TikTok users denounced the social network for banning a video of people protesting against Cuba’s communist government.
The Chinese communist regime-controlled video sharing service allegedly suspended user Celine Fernandez for several days. Her only crime was sharing footage of political unrest in Cuba.
“Tiktok suspended me from posting for two days …[and] they do not want you all seeing this,” she said on Twitter. “Since Tiktok keeps removing my video, Twitter will do #SOSCuba #SOSCubaLibre.”
The music video in question includes a montage of masses protesting in the street, close-up of a woman’s bleeding face, and policeman kicking a protester who lies on the ground.
More images appear showing different types of injuries protesters allegedly sustained from police brutality. The video ends with Cuban dictator Miguel Díaz-Canel and peaceful protesters marching in the street.
Tiktok suspended me from posting for 2 days… THEY DONT WANT YALL SEEING THIS !!! VAMOOO— C🇨🇺🇵🇪 (@CelineFern01) July 14, 2021
Different Twitter users were not surprised by TikTok’s censorship.
“Friendly reminder: TikTok is owned by the CCP,” The Blobby said on Twitter.
“I deleted TikTok since it is Chinese and communist,” MPG4MER added on Twitter.
News of the censorship eventually reached the desk of Sen. Marco Rubio (R-Fla.) who questioned the Chinese Communist Party’s (CCP’s) motive in silencing Cuban dissent. He suggested other relevant videos and accounts have also been suspended.
“Why would TikTok remove videos and suspend accounts showing regime atrocities in Cuba? Because it is owned by communist China,” he said on Twitter.
BL previously reported whistleblower allegations that Beijing directly controls the popular video sharing platform outside of mainland China.
Former TikTok employees verified former President Donald Trump’s concerns that parent company Byte Dance had recorded, controlled, and the final say on content shared through TikTok’s U.S. platform for most of 2020.
Trump championed banning TikTok in the United States or, alternatively, merging with a U.S. company to counter Beijing’s influence. The previous president argued this is a national security issue as TikTok could be “sending data directly to the CCP.”
However, President Joe Biden signed a June 9 executive order that reverses his predecessor’s tough stance on CCP-owned apps.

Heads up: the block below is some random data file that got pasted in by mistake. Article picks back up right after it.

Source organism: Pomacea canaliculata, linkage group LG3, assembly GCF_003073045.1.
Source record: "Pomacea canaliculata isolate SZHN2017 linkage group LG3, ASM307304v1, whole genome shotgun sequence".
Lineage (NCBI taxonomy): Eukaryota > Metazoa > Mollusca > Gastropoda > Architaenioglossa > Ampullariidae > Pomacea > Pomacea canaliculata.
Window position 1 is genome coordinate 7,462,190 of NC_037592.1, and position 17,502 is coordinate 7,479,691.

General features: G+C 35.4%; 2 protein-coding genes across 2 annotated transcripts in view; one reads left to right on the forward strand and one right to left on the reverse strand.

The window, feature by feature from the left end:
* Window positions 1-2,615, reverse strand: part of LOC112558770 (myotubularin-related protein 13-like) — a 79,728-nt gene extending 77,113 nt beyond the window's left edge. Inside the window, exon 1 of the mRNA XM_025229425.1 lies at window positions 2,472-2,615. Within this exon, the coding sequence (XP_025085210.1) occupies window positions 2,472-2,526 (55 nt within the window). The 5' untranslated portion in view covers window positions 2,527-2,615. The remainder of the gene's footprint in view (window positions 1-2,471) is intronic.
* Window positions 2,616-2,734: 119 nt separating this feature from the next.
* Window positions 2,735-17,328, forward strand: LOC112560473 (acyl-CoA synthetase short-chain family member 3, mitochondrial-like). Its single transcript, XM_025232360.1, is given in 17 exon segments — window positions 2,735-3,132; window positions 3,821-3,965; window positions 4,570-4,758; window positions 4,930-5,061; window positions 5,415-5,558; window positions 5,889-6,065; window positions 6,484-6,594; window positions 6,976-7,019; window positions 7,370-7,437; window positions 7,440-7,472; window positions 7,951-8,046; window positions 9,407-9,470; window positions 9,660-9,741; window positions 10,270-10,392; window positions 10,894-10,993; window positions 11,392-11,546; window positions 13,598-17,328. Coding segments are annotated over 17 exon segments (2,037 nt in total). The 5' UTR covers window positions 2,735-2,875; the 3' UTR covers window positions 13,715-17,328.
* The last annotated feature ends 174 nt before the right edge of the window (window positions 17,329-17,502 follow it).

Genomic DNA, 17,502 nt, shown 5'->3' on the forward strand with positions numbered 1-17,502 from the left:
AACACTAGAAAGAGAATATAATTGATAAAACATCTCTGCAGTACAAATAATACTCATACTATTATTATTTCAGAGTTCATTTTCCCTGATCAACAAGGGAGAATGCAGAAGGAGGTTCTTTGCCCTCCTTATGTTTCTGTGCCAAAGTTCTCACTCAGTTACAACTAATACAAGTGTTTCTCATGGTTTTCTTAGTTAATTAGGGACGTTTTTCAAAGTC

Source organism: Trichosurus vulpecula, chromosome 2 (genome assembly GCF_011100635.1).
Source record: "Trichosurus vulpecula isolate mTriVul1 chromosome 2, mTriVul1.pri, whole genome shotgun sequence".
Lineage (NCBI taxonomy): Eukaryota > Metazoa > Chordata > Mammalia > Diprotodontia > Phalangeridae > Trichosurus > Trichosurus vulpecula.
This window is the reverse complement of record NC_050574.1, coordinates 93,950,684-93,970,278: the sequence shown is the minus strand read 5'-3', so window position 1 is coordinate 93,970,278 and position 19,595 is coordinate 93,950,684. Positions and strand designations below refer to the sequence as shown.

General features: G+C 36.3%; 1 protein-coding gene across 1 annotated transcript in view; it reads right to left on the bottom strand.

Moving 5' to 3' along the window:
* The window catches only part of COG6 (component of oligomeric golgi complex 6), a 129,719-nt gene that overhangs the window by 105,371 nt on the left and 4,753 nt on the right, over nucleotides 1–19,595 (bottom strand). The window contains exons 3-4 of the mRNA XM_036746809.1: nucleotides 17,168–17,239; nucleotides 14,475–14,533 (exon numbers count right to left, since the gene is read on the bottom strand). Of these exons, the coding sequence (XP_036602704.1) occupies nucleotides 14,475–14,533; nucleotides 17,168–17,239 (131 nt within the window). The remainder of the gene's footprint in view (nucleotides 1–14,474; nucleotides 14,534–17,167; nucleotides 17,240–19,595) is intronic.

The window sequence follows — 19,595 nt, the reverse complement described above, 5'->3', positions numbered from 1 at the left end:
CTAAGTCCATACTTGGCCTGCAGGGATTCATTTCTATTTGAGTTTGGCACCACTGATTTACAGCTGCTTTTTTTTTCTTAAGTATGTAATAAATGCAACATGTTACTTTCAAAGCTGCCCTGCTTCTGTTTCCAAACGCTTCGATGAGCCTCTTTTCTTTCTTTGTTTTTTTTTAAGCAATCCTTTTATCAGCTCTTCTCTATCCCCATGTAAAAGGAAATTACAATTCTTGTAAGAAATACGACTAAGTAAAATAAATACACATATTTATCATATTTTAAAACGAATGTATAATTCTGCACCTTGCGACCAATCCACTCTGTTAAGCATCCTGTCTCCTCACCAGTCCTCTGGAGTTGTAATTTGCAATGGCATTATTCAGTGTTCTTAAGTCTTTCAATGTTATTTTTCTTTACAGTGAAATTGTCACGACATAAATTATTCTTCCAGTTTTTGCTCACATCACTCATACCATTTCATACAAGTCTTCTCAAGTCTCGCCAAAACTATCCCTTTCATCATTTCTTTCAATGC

Meanwhile, Rubio has strongly criticised Twitter’s censorship of political unrest in Cuba.
The senator used an interview with Fox News’s “Fox & Friends” to slam Twitter as “hypocritical” for letting Díaz-Canel freely express himself on the social network. However, the company still censors and prohibits Trump from doing the same according to Breitbart.
Rubio believes Twitter should not “ban anyone” because it suggests the social network has double standards.
“I am not in favor of Twitter banning anybody but, if they are going to do it–if you are going to go after American politicians and block their tweets, censor their tweets and even deny them access to these platforms–then you have to do it to a brutal dictator who is on Twitter, along with other members of the regime,” he told the broadcaster.
The senator of Cuban descent is an outspoken critic of “Marxist-Socialist” regimes.
I am not in favor of @twitter blocking anybody— Marco Rubio (@marcorubio) July 13, 2021
But if @twitter.gov is going to block American politicians, activists & even a U.S. President they should also block Marxist Socialist dictators who incite street violence #SOSCuba #PatriaYVida https://t.co/DPIhKHplvL
The New York Post previously reported Rubio’s warning that Cuba could face a “horrible bloodbath” if President Biden does not respond to widespread protests on the island. The senator also took to Twitter to demand the Democratic administration takes swift action against the Cuban communist regime.
“What I have asked the Biden administration to do … [is] to use diplomacy that they brag about,” Rubio said according to the paper. “Convene the United Nations [and] convene the Organization of American States in [an] emergency session. Pressure or shame the international community into condemning and isolating that regime, and pressure them to be prepared to take action to prevent a bloodbath.”
“Not halfway around the world, not in the Middle East, not in another continent, right here, 90 miles from our shores,” he added.
On July 11, the Cuban people took to the streets to demand an end to 62 years of communist rule. Díaz-Canel responded with a “combat order” against peaceful pro-democracy demonstrators. He also encouraged his supporters to attack anyone who opposes communism.